In this episode, teens learn that people in their 20s don’t magically have their lives together.
Masaki’s been dwelling on some memories of his grandfather, causing him to reflect on why he became the coach for Kazemai in the first place. While he’s brooding, the team is in higher spirits for the upcoming competition (especially Seiya, who is no longer sulking.) When Minato overhears Masaki tell Tomi that the reason he became their coach was specifically to “get revenge” on his grandfather, Minato feels confused and concerned over Masaki’s intentions.
Masaki takes Tomi’s advice, which was to go find people who practiced kyudo with his grandfather to see if he truly was the horrible person he projected. He tracks down one of his grandpa’s old homies — who, coincidentally, was Minato’s original kyudo sensei. Funnily enough, he and Minato both visit her house simultaneously. Minato wanted to let her know that he was back on a kyudo team, and Masaki wanted to ask about what his grandfather was really like behind closed doors. Sensei Saionji was proud of Minato for returning to kyudo, but told Masaki she didn’t know much, and that he’d have to ask his other friend he was closer to.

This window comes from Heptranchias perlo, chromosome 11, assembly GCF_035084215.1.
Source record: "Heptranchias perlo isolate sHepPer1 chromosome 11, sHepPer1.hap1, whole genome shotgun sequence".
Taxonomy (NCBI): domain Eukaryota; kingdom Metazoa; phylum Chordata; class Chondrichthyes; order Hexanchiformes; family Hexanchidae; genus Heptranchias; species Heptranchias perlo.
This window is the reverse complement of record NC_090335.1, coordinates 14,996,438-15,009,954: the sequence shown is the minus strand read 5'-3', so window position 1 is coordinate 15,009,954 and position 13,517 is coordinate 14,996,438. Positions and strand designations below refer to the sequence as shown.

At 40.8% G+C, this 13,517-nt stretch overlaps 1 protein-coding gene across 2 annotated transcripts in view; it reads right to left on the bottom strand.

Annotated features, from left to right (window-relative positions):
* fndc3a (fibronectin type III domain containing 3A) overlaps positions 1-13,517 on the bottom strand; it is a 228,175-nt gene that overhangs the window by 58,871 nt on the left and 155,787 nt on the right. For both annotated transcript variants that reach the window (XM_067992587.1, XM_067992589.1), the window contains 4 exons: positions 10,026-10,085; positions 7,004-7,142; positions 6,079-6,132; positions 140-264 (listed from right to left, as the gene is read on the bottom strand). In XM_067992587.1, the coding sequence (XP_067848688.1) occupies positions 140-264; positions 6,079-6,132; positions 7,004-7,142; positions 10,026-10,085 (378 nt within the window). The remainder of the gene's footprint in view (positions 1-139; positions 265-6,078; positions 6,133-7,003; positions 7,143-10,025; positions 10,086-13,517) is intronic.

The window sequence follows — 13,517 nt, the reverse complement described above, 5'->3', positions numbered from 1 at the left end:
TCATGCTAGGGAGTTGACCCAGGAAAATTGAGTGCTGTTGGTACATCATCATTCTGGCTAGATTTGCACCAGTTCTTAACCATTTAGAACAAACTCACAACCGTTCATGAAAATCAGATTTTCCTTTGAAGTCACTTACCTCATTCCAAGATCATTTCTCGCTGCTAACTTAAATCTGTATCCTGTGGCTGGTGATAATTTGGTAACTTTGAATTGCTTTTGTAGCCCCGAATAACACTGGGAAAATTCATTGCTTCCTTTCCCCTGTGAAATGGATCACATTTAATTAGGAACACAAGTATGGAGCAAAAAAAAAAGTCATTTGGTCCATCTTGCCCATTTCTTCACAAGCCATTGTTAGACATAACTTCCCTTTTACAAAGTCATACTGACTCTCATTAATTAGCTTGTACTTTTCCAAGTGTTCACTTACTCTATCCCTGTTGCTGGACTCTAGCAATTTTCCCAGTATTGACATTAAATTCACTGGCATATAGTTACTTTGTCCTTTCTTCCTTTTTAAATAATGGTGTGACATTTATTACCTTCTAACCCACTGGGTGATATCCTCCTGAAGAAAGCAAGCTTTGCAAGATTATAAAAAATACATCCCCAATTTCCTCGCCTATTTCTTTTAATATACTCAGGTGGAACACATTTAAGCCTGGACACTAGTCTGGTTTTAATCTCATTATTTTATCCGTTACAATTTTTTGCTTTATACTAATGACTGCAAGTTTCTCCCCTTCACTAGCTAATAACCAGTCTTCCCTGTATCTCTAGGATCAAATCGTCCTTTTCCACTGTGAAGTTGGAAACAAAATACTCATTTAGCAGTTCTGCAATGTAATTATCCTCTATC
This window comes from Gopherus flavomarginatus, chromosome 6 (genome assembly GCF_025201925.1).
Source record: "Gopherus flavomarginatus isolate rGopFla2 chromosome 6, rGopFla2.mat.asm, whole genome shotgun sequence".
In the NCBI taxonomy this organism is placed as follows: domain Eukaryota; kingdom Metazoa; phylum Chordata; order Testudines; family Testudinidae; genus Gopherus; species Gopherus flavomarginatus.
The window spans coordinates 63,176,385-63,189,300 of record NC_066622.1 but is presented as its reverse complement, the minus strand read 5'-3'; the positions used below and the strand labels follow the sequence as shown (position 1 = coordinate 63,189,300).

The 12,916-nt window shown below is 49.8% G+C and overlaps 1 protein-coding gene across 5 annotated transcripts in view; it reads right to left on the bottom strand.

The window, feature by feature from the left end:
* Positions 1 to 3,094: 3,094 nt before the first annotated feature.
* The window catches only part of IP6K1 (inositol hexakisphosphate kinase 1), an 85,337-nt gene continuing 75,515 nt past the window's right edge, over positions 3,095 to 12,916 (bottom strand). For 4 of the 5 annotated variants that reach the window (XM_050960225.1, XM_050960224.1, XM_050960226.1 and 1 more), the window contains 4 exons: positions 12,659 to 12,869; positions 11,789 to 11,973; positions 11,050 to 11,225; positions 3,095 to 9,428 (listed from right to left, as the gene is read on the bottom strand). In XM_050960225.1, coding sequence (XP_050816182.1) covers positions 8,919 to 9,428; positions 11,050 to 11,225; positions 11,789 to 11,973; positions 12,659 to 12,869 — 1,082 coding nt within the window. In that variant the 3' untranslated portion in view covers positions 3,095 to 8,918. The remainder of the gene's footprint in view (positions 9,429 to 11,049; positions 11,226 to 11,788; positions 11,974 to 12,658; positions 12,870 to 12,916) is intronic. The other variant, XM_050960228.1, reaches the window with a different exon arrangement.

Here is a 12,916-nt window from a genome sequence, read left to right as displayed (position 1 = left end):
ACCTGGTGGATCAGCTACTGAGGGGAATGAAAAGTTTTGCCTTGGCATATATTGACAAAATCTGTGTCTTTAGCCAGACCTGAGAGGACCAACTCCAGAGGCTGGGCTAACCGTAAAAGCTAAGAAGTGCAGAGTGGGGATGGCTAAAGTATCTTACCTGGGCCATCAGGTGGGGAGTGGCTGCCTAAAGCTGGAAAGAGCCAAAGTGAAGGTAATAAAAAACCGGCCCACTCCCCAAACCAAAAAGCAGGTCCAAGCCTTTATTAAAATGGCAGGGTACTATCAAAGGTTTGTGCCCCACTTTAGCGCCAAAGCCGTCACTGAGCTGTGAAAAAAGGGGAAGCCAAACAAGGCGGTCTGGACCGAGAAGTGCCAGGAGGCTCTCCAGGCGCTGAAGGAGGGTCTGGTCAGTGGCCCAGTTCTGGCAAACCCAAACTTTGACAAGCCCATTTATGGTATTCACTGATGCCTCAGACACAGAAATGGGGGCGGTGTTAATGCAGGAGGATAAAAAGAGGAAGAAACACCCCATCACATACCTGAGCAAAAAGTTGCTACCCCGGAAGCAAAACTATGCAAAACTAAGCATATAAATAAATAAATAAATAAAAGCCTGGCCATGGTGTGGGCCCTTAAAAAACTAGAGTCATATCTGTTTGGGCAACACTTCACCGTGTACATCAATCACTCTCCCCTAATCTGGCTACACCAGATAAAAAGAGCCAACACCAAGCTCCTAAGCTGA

Initially, Masaki doesn’t want to visit this other old person because it would have to be the day before the competition. However, the team hears about his plight and convinces him to go and get closure.
Then, Masaki gets into a car accident.
(DUN DUN DUN.)
This was a slow-moving episode until the ending, which went from 0 to 60 mph (Oof. Too soon?)
Before getting to the elephant in the room, let’s talk about other things! Saionji’s voice actress didn’t do a bad job, and we got to see more of that beautiful water animation. The sky/backgrounds are consistently pretty — enough to distract anyone from oncoming traffic.
There were a few beautiful shots in this episode that really highlighted the emotional density of Masaki’s thoughts. When he’s in the dojo with his owl, or when he’s telling Minato about his future plans to make peace with his grandfather, it truly reflects the “spiritual” nature of his character — combined with magical anime wind and ethereal, glowing colors in the dojo, it’s hard not to look at these artistic choices and believe it was unintentional (he is a priest, after all. Minato originally mistook him for some sort of kyudo deity, too.)
At the end of the day, though, Masaki is just a guy. It was heartwarming to see the team realize that no one is perfect, no matter how old. The tonal change of the episode’s end can definitely take anyone off-guard, seeing as how serene everything usually is. If they choose to actually kill Masaki off, it’s definitely going to be a dramatic shift.
Hopefully, he’ll make a recovery. It’d be a shame to let that character buildup go to waste. In any case, it’ll definitely be used as emotional ammunition for the competition next episode.